Dances with Wolves is a movie that labeled Kevin Costner as one of the most prolific directors and producers of the 1990’s. His filmmaking credibility however disintegrated once his post-apocalyptic science fiction flop The Postman debuted in theaters. An unnamed outlaw (Kevin Costner) escapes from a fascist government concentration camp, dons a uniform from a dead postman and travels into the blockaded city of Pineview, Oregon. There, he plots to reform the U.S. government and fight General Bethlehem (Will Patton) and the Holnists for their country, almost akin to Robin Hood. Part of why this movie failed critically and box office wise was Costner’s tired, self-indulgent plot and message about fighting against authority for the better of the country. Despite the excellent costumes, decent cinematography and entertainingly dated design of 2013, The Postman was not well-written, not well-directed and seemed derivative of other movies such as Mad Max, Robin Hood: Prince of Thieves and Waterworld. Plus, the epic mano e mano was lame, as The Postman and Bethlehem tackled each other, fell off their horses and physically fought on the dusty ground. It visually looks like I’m watching a catfight that might as well involve them aggressively shoving each other’s hands. For that matter, why couldn’t they just order their troops to attack instead of letting them watch on horseback? While it is not a good film by any means, The Postman is the most tonally consistent, unlike the other Razzie winners I’ve seen.

(2 Bronze Costner Statues out of 5)

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Striptease review

Posted : 2 years, 7 months ago on 12 June 2020 06:11 (A review of Striptease)

Time to see more of Demi Moore (pun definitely intended) with the movie that started the nail on the coffin of her acting career, Striptease. Based on the book by Carl Hiaasen, the movie follows Erin Grant (Demi Moore) an FBI agent-turned stripper who’s in the middle of a custody battle over her daughter (Rumer Willis) with the help of Lieutenant Al Garcia (Armand Assante). However, said battle requires a visit to Congressman David Dilbeck (Burt Reynolds) as she conjures a plan to remove him from office after one patron who volunteered as an insider was murdered. Unlike Showgirls, which was a drama and tries to take itself seriously, Striptease is a comedy with satirical jabs at corrupt Floridian politicians. The main problem with the film, however, is that the tone is all over the map, as it cannot decide whether to be funny or serious. That tonal shift might have been caused by Demi Moore, who knew too well about Erin and made her into a radical feminist who opposes her job. Meanwhile, she’s surrounded by whacky comic minor characters like Shad the bouncer (Ving Rhimes) and her ex-husband Darrell (Robert Patrick). Part of me wanted to laugh because these minor characters from the book do deserve fit on the big screen, but when Erin’s arc came, the movie fell apart. I swear, half the time, I kept wondering why she chose a cushy strip joint like the Eager Beaver instead of staying in the FBI. Despite Hiaasen’s approval of the film adaptation, Striptease is a mess and did not live up to its potential as a hilarious political satire.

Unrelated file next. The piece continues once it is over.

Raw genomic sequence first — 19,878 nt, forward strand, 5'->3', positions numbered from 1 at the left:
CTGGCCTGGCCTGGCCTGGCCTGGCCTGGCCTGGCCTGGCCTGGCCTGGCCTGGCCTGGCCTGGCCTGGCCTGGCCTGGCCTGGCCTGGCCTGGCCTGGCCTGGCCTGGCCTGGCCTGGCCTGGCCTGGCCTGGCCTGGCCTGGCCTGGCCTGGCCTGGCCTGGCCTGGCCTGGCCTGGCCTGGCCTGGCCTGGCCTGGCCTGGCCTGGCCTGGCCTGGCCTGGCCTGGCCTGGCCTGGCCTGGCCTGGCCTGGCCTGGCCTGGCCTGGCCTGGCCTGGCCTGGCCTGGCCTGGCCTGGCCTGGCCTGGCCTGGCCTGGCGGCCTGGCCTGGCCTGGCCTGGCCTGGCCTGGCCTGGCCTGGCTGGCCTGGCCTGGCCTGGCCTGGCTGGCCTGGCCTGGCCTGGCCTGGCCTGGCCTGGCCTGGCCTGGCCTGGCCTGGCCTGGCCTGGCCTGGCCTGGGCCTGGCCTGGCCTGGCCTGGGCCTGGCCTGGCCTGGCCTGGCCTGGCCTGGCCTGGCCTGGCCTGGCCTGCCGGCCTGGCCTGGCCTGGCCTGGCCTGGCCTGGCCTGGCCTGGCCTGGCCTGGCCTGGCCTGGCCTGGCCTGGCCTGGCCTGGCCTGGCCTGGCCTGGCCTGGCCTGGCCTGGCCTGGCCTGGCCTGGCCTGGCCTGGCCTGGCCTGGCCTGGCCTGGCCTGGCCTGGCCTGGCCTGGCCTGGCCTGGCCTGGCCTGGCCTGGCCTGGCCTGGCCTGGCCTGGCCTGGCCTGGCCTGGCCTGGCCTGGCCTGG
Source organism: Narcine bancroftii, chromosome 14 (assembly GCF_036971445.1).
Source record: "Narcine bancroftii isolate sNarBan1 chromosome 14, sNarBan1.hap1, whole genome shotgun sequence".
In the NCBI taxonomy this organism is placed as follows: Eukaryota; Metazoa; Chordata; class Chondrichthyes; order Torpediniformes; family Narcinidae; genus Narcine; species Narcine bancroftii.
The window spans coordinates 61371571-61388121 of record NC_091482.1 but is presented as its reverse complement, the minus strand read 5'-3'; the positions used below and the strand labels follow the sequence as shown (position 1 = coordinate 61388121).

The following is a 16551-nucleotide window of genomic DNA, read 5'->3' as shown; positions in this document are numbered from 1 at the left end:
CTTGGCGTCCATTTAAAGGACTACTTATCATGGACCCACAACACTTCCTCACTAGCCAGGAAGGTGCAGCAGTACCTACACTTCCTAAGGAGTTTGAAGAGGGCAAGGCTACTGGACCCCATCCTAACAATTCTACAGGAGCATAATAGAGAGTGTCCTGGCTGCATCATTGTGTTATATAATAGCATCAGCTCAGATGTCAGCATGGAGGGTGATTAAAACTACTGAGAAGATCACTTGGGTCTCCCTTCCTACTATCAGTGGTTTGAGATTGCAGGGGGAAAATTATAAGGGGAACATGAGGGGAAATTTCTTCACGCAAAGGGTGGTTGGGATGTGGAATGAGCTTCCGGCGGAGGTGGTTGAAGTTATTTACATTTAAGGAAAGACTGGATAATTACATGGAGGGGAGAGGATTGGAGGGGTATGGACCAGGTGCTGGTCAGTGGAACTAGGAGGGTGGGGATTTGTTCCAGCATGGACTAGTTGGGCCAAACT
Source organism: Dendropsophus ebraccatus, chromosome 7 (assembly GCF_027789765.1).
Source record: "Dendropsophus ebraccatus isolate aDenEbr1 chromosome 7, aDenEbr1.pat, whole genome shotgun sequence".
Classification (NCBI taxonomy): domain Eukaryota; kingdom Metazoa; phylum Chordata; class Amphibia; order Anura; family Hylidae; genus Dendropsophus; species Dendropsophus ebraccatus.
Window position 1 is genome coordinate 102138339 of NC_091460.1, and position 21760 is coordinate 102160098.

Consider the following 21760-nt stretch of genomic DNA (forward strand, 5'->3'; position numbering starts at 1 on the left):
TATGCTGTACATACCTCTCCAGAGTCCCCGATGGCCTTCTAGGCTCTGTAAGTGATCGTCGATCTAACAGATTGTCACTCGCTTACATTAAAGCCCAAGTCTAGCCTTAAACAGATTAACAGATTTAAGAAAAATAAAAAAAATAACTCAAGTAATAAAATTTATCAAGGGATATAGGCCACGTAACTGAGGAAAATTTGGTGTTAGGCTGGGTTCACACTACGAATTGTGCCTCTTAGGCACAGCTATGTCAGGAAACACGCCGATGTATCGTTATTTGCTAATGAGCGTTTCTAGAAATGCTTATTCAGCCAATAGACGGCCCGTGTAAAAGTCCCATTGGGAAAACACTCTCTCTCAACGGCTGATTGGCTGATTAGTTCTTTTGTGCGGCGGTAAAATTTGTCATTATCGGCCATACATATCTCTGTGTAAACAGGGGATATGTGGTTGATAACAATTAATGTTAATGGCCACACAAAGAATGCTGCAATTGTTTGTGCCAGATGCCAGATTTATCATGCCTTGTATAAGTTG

(1 Shawshank Redemption Poster out of 5)
(FWI, major BOOOOOOO to Castle Rock for that joke)

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Showgirls review

Posted : 2 years, 7 months ago on 12 June 2020 06:06 (A review of Showgirls)

Showgirls is one of those trashy chick-flicks that you invite your college girlfriends over to your house accompanied with jeroboams of wine and champagne. Nomi Malone (Elizabeth Berkley) hitchhikes to Las Vegas where she dreams of becoming an exotic dancer at Stardust Resort. There, she goes through other adventures such as forming a friendship with Molly (Gina Ravera), performing pole dances at the Cheetah, making an unlikely friend with Stardust Goddess Cristel Connors (Gina Gershon), having periods during dance rehearsal, weird crazy sex with Zach Carey (Kyle MacLachlan), pushing Cristel down the stairs, meeting Andrew Carver (William Shockley), Molly’s rape and assault, and beating up Andrew Carver. I know this is a movie that continues to show midnight screenings at cult theatres, similar to The Rocky Horror Picture Show or The Adventures of Priscilla: Queen of the Desert. But unlike those two shows where they were entertainingly campy and silly, Showgirls does not have that same vibe. Don’t get me wrong, it has its unintentionally funny moments, mostly from Berkley’s legendary acting caliber. But, the pacing is slow, the writing is exploitive and sexist, certain plot threads go nowhere while others came out of nowhere, and we learn nothing about Nomi (or should I say Polly). All we know is that her parents died in a homicide/suicide, she has an incredible nationwide criminal record and has run away from a foster home in Oakland. However, we know nothing about what inspired her to her career, where she was born, what her childhood was like, how her parent’s deaths affected her psychologically or how old she was when they died. I want to say Showgirls is so bad it’s good, but, needless to say, it is nothing but a sleazy soap opera.

(1 ½ Chimps in Tutus out of 5)

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Color of Night review

Posted : 2 years, 7 months ago on 12 June 2020 06:02 (A review of Color of Night)